Happy Noise founder Jaspre Guest with mom and Happy Noise creative director (and Tony-nominated actress) Zan Charrise.
Courtesy Happy Noise

PR maven Jaspre Guest and her mom, Tony-nominated actress Zan Charisse, want to spread the power of crystals through emojis — and fashion

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April 04, 2019 10:00 AM
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When New York City publicist Jaspre Guest wanted to send a thoughtful text message to her friend going through a health crisis on the other side of the country, she found that words and the standard emoji keyboard simply weren’t enough.

“I really wanted to text a crystal,” Guest tells PEOPLE. Guest herself is an advocate of the healing power of crystals, or different kinds of stones that hold different meanings to provide balance to your mind and body. For example, a jade symbolizes health and abundance, while a citrine represents mental clarity.

Unable to find what she needed, she teamed up with her mom, Tony-nominated actress Zan Charisse, to launch Happy Noise, an emoji keyboard filled with meaningful crystal and mystical-inspired illustrations and iMessage stickers in the fall of 2016.

Jaspre Guest of Happy Noise.
Courtesy Happy Noise

“Emojis are really the hieroglyphics of the modern age, and we launched this to translate the ancient power of crystals into the digital world,” says Guest. (She ended up sending her friend a text filled with rose quartz, which expresses love, and amethyst, which symbolizes protection.)

Happy Noise's emojis.

After launching the app, she didn’t expect to take the brand further, but then the recognition of crystals in pop culture continued to rise. Over the past few years, many celebrities revealed that they are also fans of these symbolic sparkling geodes, including Gisele Bündchen, Kim Kardashian West, Jenna Dewan and more.

Jenna Dewan.
Jenna Dewan Instagram

“In truth there’s such a big community that has been using crystals forever, but it seems like they’re having a resurgence now because you see them all over social media,” she says.

RELATED: What a Gem! Gisele Bündchen, Kim Kardashian West & More Celebs Who Swear by Crystals

So, the app turned IRL.

First, they launched enamel pins of the crystal emojis at Urban Outfitters. “They sold out three times,” she says. That was when Guest and Charisse knew they were onto something.

Now, the mother-daughter duo (and real-life best friends) expanded to include collaborations with not only Urban Outfitters, but also Levi’s and as of this week, the Whitney Shop at the Whitney Museum of American Art in New York City. Guest serves as the founder driving all of the projects, while Charisse is the creative director, guiding all of the designs.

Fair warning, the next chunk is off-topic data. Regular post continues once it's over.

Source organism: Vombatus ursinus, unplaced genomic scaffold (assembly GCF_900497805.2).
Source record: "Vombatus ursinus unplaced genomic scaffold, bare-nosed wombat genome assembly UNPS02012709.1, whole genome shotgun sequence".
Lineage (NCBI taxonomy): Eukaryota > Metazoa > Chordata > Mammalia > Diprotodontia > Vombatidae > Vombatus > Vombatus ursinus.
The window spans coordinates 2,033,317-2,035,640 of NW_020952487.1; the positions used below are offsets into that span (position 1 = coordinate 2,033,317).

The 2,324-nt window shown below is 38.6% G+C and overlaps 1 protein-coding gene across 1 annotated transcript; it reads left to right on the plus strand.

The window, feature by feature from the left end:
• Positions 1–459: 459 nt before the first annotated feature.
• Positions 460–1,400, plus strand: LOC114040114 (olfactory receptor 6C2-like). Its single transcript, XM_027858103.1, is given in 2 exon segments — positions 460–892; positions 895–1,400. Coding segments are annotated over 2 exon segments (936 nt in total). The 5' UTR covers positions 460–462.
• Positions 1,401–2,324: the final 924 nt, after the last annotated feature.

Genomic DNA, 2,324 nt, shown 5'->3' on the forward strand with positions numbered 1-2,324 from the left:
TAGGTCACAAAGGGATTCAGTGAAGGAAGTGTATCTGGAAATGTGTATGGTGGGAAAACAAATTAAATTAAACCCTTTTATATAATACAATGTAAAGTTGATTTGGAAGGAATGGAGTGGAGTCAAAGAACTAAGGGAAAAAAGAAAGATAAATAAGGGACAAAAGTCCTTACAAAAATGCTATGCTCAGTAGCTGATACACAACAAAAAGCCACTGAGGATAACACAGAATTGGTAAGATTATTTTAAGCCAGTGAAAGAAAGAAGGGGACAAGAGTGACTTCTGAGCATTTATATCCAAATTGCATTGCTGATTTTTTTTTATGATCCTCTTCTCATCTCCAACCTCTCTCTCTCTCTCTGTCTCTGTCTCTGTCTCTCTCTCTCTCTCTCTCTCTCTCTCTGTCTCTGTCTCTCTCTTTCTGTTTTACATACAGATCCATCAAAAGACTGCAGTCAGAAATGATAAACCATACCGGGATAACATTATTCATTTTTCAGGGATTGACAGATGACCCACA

“This is like a runaway train,” says Guest. “Some people know the meanings behind the crystals and others don’t but people feel empowered wearing them, and that’s what this is really all about. There’s nothing better than that.”

For Urban Outfitters, they developed a line of crystal necklaces that feature a mix of stones that together create a meaning, like clarity or health. “We love how the crystals together form an intention and touch your skin,” says Guest.

Happy Noise's jewelry line with Urban Outfitters.
Urban Outfitters

Meanwhile, for Levi’s, they produced Happy Noise-inspired patches to add to the brand’s denim jackets, which they made available at events like Coachella, the relaunch of the Bloomingdale’s denim floor in New York City and the opening of Levi’s flagship in N.Y.C.

Happy Noise's crytal-inspired patches in collaboration with Levi's.
Courtesy Happy Noise

“One woman told me she got all the signs of her family because her parents passed away and she said the patches on the jacket was a reflection of her family tree,” Guest recalls of the creative ways the patches were used. “I thought that was such a cool way to honor them.”

Next up: The release of their Emotionally Chic by Happy Noise capsule designed exclusively for the Whitney Shop at the Whitney Museum of American Art this week. The launch is in celebration of the museum’s new exhibit, Spilling Over: Painting Color in the 1960s, which recently opened and will show throughout the summer.

Happy Noise Hats, available exclusively at the Whitney Shop at the Whitney Museum of American Art.
Jens Mortensen

The first drop features hats that have an illustration of a brain covered in rainbow Swarovski crystals patched onto them. “These hats serve as a tangible reminder for the wearer to breathe, practice gratitude, generate energy, use their senses, and dream,” Guest says of the design, available for $88 at shop.whitney.org.

And the “runaway train” will continue, they say, with more collaborations already lined up for the fall.

Ultimately, the goal is to continue to spread their message of crystal power through fashion. “I grew up on these ideas with my mom, and I really believe in these principles,” says Guest.

“I love being part of something that means so much to me and my mom, and lifts people up.”

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